ColdFusion 10 expands upon this by adding six new functions:

  • encodeForCSS
  • encodeForHTML
  • encodeForHTMLAttribute
  • encodeForJavaScript
  • encodeforURL
  • encodeForXML

As you can guess, each of these functions helps prevent XSS attacks, but they are specifically tailored to how you intend to use the result. Let’s say you have a bit of user-provided input that will be used inside an HTML tag’s attribute. You would use the encodeForHTMLAttribute function. Now let’s say you have another bit of input that will help drive some dynamic CSS. As you can guess, you would use encodeForCSS. Here is a simple example:

<cfparam name=”url.class” default=””>
<div id=”content” class=”#encodeForHTMLAttribute(url.class)#”>
Some content with a dynamic class applied to it.

That’s a pretty trivial example, but you get the idea. Instead of one global function that may not properly handle where the output is being used, you now have six very specific handlers for your dynamic web pages.

Syntax Sugar

Syntax Sugar

Syntax Sugar, or language enhancements, is one of these things that don’t often get a lot of attention, but can make the life of a developer a heck of a lot easier. Some of my favorite aspects of ColdFusion 10 are the small little changes made to the syntax.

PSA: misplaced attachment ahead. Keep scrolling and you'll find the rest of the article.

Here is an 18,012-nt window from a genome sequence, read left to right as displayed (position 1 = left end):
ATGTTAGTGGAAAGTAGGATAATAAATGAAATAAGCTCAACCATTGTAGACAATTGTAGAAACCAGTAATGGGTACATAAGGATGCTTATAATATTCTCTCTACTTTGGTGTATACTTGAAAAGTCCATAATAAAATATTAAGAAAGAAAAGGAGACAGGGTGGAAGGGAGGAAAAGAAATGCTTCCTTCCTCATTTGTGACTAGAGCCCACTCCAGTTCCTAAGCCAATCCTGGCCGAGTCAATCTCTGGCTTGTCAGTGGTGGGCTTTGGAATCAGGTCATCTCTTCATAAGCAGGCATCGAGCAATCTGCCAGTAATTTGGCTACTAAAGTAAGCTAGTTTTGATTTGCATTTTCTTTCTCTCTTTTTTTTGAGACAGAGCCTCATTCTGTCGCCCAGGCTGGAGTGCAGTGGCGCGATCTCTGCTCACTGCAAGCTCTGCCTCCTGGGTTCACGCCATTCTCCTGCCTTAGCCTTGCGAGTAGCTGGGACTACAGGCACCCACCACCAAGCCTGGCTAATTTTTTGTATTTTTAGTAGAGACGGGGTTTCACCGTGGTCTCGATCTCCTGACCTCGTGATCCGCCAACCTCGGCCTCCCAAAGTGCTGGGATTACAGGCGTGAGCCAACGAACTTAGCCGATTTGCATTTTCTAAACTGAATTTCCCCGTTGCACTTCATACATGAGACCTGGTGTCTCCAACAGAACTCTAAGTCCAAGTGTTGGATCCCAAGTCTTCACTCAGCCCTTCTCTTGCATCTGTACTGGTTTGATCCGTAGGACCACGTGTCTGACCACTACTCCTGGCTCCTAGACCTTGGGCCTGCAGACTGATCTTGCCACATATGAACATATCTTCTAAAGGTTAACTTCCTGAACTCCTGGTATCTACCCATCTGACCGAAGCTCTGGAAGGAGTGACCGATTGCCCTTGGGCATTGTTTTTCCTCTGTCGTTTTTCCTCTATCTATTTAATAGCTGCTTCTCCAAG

As an example, for a few versions now ColdFusion has support implicit notation for arrays and structs. So instead of doing:

<cfset arr = arrayNew(1)>
<cfset arr[1] = “Stroz”>
<cfset arr[2] = “Sharp”>
<cfset arr[3] = “Ferguson”>
<cfset beer = structNew()>
<cfset beer.isGood = “heck yes”>

you can do this:

<cfset arr = [“Stroz”, “Sharp”, “Ferguson”]>
<cfset beer = {isGood = “heck yes”}

While this was really nice, you may notice that the implicit struct notation doesn’t follow the typical JSON-like format that the array example did. Instead of key:value, we have key=value. Now you can use either format in ColdFusion 10:

<cfset beer = {isGood:”heck yes”}>

And obviously this works in script-notation as well:

beer = {isGood:”heck yes”};

If you find yourself writing a lot of JavaScript, then you’ve probably used the colon by mistake before. Now you don’t need to worry about it.

Speaking of script notation, you can now use the cfsetting and cfinclude tags directly in your script-based code. For example:

component {
  setting showdebugoutput=”false”;
  include “settings.inc”;

While we’re talking about cfinclude, you can also use the new runonce attribute to ensure a particular file is only included one time:

<cfinclude template=”something.cfm” runonce=”true”>

Another simple addition may have limited used in production, but is extremely helpful during testing and experimenting. For years now, developers have been able to create a query object by hand, rather than by SQL, by using queryNew and queryAddRow. This could be useful for times when you need to make a database query to a server you do not have access to yet. While powerful, it was very verbose. Here is a simple example:

<cfset teams = queryNew(“id,name”,”integer,varchar”)>
<cfset queryAddRow(teams, 1)>
<cfset querySetCell(teams, “id”, 1, 1)>
<cfset querySetCell(teams, “name”, “Saints”, 1)>
<cfset queryAddRow(teams, 1)>
<cfset querySetCell(teams, “id”, 1, 2)>
<cfset querySetCell(teams, “name”, “Giants”, 2)>

In ColdFusion 10, both queryNew and queryAddRow have been modified to let you specify data immediately, using implicit array and struct notation. Here’s the same code using the new feature: